'Desperate' Gympie mum jailed for stealing $45k from boss
A GYMPIE woman of acknowledged "excellent character" went to jail today for a $45,000 fraud driven by poverty and desperation.
Mother of four, Jodianne Maree Kretschmer, 42, wept as she hugged family members before being led to the courthouse cells, before being taken to jail in Brisbane.
Kretschmer had pleaded guilty to stealing $45,205.70 over nearly five years as an employee of Suncoast Podiatry in Channon St, Gympie.
Police told the court that, even after the long series of thefts was discovered, the podiatry business had described her as "being highly efficient and having excelled in her position."
The court was told the onset of an incurable medical condition suffered by her husband had led to travel and medical expenses which left the family with no money for rent or food.
Gympie magistrate Chris Callaghan told Kretschmer he accepted that her crime was one of "need rather than greed," but said all comparable sentences indicated that he had to send her to jail.
Mr Callaghan said Kretschmer had failed to bank all the money she recorded as having been received by the business between June 12, 2014 and March 27, 2019.
The thefts averaged out at $198.27 a week, police said.
From small beginnings of $630.30 stolen between July 2014 and July 2015 and $300 in 12 months to July 2016, her stealing grew to $15,700 in the year ended July 2019 and $17,000 in the eight months to March 2019, when she came under investigation.
Police told the court Kretchsmer had no criminal history.
Prosecutor Lisa Manns said Suncoast Podiatry Pty Ltd operated a number of clinics in the Gympie and Sunshine Coast regions, including the one in Channon St where Kretschmer worked as a receptionist.
Her job included handling, recording and banking cash for the company's Gympie and Tin Can Bay clinics.
Sgt Manns said the business had in January and February this year discovered discrepancies in amounts banked by Kretschmer.
Investigations showed discrepancies between financial records kept accurately by Kretschmer and actual cash banked.
On April 5, she had sent a lengthy text message which "included her apologising, denying taking the money but then also admitting taking the money on a number of occasions."
She had also said she was "disgusted with herself," Sgt Manns said.
She had apologised in person on April 7 and blamed her home life, saying she had no idea how much was involved, but that it had been occurring for "maybe five years."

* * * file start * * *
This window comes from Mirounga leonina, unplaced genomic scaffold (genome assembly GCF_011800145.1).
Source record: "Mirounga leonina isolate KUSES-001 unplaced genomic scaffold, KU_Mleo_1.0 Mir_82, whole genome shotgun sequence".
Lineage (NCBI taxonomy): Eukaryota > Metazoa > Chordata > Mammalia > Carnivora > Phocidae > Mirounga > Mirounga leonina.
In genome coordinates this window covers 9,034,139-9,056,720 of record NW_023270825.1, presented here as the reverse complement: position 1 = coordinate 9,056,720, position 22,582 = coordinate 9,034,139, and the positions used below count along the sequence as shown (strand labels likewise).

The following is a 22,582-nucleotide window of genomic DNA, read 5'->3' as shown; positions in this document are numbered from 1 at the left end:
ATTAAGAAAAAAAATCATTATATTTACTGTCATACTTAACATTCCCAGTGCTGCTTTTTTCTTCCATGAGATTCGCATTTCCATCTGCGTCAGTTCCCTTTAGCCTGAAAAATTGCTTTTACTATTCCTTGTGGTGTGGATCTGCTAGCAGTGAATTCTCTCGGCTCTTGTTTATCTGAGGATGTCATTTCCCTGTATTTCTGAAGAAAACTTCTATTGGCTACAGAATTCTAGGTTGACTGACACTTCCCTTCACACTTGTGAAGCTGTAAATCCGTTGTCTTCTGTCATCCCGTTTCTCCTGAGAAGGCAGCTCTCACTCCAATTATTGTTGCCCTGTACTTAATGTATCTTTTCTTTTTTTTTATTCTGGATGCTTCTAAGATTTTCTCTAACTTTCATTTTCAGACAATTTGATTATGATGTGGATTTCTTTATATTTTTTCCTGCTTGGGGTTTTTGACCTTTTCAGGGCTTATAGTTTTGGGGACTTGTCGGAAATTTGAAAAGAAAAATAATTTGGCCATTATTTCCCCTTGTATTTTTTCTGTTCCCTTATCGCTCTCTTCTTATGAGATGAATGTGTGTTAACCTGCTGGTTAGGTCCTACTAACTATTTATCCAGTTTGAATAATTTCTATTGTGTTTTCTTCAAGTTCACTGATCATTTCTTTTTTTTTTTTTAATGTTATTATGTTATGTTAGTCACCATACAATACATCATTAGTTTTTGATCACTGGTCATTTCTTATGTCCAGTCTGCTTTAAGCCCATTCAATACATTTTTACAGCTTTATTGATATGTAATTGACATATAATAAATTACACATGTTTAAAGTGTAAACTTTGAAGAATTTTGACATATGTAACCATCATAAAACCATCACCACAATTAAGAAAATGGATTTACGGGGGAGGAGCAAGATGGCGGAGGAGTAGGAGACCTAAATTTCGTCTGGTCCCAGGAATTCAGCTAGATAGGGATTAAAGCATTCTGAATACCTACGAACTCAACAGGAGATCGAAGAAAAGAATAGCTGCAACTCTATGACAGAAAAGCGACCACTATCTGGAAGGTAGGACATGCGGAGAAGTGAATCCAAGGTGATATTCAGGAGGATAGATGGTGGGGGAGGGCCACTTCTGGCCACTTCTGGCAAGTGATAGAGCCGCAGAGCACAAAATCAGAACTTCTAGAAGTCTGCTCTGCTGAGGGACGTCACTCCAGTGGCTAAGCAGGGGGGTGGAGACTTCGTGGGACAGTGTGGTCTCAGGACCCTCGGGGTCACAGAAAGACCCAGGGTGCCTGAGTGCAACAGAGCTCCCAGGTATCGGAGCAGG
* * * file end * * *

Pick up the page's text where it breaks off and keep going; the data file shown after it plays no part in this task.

She was sacked on April 11 and her conversation with the practice manager had been recorded, Sgt Manns said.
Kretschmer had repeatedly apologised and was "extremely remorseful.".
She said she had taken "a little bit" each week for extra groceries and other similar expenses.
The manager had apologised to her for terminating her employment and Kretschmer had said: "Don't apologise to me, I don't deserve anything. I shouldn't have done it."
Police described her as "genuinely remorseful" during their contact with her when she was charged.
Kretschmer's solicitor told the court her four offspring were now aged 20, 18, 15 and nine, two still at school and all still living at home.
Her husband had been diagnosed with an untreatable and incurable genetic condition in 2016 after six years of symptoms, which had rendered him unemployable.
He was on a disability pension because his condition meant he was unable to work more than a few hours at a time.
Kretschmer had been working part time and supporting the whole family, including her husband's medical expenses and travel to Brisbane for specialist treatment.
"There was no money for food or rent after paying her husband's medical bills," the solicitor said.
This led to such a difficult financial position that she had succumbed to temptation.
"She is remorseful, embarrassed and ashamed of her conduct," the solicitor said.
Mr Callaghan said stealing had commenced with relatively small amounts and on many occasions when she did the banking, nothing was stolen.
"You are extremely remorseful," he said, also noting the consequences of a jail sentence on her family.
"The courts have on many occasions said that sometimes these are the consequences of criminal behaviour.
"Having regard to comparable decisions, I am confident prison should be imposed."
The maximum penalty for the offence was 10 years jail and the maximum able to be imposed in the magistrates court was three years.
"The victim seemed to be quite supportive of you, saying you were an excellent employee and quite good at your job.
"But ultimately the blame rests on your shoulders.
"You have an excellent character. You have no previous convictions."
He said a short term of imprisonment was appropriate, despite the fact that it would mean she would lose her job and her family members would have to fend for themselves.
"It is to be hoped that you can pick up the pieces," he said, saying she did not need personal deterrence.
"The deterrence of other persons is a very relevant and serious consideration."
He sentenced her to two years jail, suspended after four months, suspended for an operational period of two years.
She is due for release on February 28.